Forced by turbulence in China, good old Chung Hsing-fah migrated abroad to seek new pastures. e was later followed by his second son, Chung Keng-seng. A filial son, Chung eng-kwee tilled the soil of the family plot diligently to support his mother, Madam Lai, and the family.
As, after a lapse of some years, there was no news from his father or second elder brother, Madam Lai sent Chung Keng-kwee abroad to look for them. So in about 1841, Chung Keng-kwee, a brawny youth of 20 with a pair of sharp penetrating eyes, braved the stormy South China Sea in a frail junk for Malaya.
Eventually he found his father and elder brother, then well established in business, in Perak. His elder brother, Chung Keng-seng was so prosperous that he was popularly known as "Lui Kung Seng" and his daughter was subsequently married to the well-known "Mining King" of Perak, Towkay Foo Tse-choon. (Kuang Kou-hisang, ibid, pp. 108-109).
That, in a nutshell, was how Ah Quee first came to Malaya, later, as we have shown, to become the founder and maker of Perak's first famous town of Taiping (which means "Supreme" Peace").
Mandarin Of The 2nd Rank
In those days there were no Malayan citizenship laws, and it was the practice of prosperous immigrant Chinese to return to, or pay a visit to China.
Kapitan Ah Quee, now a man of position and opulence, occasionally visited his home village in China, and, in commemoration of the birthday of his mother, Madam Lai, founded and endowed a big scholarship fund for poor Chinese scholars preparing themselves for the time-honoured civil service examinations.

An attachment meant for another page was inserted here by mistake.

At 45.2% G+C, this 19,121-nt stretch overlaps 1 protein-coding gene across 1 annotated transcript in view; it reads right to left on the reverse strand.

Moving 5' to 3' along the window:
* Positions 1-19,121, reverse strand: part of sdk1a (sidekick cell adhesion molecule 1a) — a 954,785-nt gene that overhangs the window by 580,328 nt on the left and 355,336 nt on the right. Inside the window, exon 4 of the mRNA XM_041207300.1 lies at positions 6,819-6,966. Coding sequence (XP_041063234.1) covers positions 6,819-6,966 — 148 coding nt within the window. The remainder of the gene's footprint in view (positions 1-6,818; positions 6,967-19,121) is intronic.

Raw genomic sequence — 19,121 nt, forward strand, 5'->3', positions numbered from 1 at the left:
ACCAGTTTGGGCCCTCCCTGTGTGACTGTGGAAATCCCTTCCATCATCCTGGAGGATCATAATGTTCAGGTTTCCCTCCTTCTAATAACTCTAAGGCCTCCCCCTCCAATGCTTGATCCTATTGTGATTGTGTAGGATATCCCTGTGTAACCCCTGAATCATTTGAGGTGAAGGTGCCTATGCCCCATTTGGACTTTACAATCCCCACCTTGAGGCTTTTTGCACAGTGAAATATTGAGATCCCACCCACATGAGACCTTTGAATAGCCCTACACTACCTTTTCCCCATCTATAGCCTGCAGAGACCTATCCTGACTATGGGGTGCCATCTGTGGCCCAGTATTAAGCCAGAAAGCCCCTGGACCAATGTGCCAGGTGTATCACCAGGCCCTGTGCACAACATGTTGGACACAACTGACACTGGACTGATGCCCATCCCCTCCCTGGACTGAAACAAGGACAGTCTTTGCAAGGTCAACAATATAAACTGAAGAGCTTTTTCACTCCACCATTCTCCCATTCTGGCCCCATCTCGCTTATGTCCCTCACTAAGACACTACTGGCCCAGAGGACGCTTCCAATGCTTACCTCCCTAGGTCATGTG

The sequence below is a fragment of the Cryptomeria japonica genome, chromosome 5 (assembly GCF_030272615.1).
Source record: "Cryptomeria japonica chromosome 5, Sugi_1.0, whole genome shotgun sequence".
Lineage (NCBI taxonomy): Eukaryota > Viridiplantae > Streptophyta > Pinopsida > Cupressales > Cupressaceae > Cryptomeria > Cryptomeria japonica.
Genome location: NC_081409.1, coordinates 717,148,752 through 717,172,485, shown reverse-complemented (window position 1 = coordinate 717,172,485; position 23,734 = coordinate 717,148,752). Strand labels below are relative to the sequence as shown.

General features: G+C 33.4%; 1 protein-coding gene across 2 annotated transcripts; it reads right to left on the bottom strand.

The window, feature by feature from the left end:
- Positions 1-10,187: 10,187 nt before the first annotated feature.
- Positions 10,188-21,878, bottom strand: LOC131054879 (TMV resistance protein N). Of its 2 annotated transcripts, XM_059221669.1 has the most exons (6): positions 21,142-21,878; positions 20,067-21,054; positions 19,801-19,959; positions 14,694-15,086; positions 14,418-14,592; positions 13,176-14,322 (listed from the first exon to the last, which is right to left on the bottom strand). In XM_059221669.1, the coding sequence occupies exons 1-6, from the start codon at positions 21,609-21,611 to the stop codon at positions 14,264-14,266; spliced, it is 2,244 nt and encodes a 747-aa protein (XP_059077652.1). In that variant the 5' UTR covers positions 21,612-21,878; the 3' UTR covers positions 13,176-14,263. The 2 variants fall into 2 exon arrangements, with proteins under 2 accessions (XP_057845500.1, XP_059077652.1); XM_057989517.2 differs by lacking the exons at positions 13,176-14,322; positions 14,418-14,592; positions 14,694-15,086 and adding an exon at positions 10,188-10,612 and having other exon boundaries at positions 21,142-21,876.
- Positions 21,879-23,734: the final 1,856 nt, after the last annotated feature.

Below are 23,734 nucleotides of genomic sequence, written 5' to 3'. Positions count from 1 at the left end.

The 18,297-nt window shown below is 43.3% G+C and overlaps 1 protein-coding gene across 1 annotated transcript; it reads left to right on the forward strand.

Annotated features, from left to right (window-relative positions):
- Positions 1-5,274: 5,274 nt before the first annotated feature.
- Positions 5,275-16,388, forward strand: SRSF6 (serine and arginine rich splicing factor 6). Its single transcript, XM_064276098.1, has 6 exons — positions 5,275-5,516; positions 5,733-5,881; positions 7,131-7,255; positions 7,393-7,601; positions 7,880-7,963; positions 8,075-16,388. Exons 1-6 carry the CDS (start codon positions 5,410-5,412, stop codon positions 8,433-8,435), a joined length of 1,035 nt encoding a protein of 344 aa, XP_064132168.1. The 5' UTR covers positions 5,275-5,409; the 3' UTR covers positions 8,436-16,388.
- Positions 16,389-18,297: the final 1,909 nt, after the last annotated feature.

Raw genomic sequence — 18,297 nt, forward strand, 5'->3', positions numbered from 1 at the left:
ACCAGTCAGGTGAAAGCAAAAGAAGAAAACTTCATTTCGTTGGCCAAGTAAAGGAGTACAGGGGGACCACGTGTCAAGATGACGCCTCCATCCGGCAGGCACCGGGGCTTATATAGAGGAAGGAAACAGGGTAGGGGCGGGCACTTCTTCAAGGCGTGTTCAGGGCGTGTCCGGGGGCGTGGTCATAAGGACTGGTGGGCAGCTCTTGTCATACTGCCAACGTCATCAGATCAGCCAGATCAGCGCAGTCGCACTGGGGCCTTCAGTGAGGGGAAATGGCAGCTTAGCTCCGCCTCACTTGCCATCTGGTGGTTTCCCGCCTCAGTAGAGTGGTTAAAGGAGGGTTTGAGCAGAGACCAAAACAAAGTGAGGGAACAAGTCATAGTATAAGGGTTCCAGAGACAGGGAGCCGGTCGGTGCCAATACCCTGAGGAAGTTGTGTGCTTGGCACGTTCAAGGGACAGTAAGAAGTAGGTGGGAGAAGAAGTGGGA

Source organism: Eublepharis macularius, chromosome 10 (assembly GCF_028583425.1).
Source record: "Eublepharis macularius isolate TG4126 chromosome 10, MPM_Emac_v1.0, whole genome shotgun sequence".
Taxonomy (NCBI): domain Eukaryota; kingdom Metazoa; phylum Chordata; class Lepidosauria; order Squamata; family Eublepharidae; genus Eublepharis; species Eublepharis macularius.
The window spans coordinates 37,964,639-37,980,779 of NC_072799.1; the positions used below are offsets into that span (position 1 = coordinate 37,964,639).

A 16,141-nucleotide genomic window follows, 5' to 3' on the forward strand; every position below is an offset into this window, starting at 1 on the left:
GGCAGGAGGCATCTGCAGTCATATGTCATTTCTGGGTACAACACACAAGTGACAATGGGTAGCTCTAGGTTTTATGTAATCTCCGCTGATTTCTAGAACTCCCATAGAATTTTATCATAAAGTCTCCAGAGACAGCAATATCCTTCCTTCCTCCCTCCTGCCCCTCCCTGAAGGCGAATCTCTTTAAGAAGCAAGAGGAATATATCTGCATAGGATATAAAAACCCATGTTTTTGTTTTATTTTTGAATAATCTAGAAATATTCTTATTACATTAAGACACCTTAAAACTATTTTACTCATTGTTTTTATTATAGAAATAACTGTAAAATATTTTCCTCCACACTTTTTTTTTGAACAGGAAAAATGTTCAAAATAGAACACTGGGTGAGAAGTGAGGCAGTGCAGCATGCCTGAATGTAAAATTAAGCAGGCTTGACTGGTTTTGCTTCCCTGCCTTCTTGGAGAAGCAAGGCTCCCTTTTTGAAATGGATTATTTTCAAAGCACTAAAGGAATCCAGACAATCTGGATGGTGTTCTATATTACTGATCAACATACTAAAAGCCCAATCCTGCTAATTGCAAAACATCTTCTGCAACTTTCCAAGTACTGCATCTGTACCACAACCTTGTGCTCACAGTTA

On sundry other occasions, he also contributed generously to charitable works, including a Flood Relief Fund in Chili and a War Relief Fund arising from the Franco-Annam war under the command of Viceroy Li Hung-chang.
In recognition of his munificence, the Manchu Imperial Government fittingly conferred on him the title of "Mandarin of Second Rank" retrospectively for three generations. Thus Kapitan Chung Keng-kwee, his father, Chung Hsing-fah, and his grandfather, Chung Tung-lin, - the latter two posthumously - became simultaneously Mandarins of the Second Rank - a highly cherished honour in China. (Vide "The Chung Family Record", op. cit., p. 4)
Ah Quee's Last Day
Kapitan Ah Quee died in Penang in 1898, a multi-millionaire, leaving behind very extensive landed property in Penang, Hongkong and Perak.
His memory is perpetuated in Penang by two streets named after him: Keng Kwee Street and Ah Quee Street.
A lesser known but more significant fact is an historic temple built by Kapitan Ah Quee, dedicated exclusively to himself. This temple stands on a portion of land, which constituted the former Ghee Hin headquarters at No. 29 Church Street (now occupied by Messrs. Lim, Lim & Oon, Advocates and Solicitors), Penang.
It is a unique private house of worship, wherein a life-sized bronze statue of the late Kapitan is enthroned. The statue is magnificently attired in a Mandarin robe of the Second Rank, topped with a Manchu Mandarin cap.
Behind this august statue, beyond the wall of the outside, is the backyard of the temple. Here in this backyard once lay the notorious well into which victims of the Ghee n Society were thrown.
Some signs of the levelled parapet of the well were still discernible in 1957 when delegates to the Southeast Asian History Conference, sponsored by Professor C. Northcote Parkinson of the University of Malaya, Singapore, were conducted to the site under guidance of Mr. C. O. Lim and myself.
Chung Thye Phin
Kapitan Ah Quee had nine male issue, the 4th and best known of whom was Chung Thye-phin. (See Footnote: B)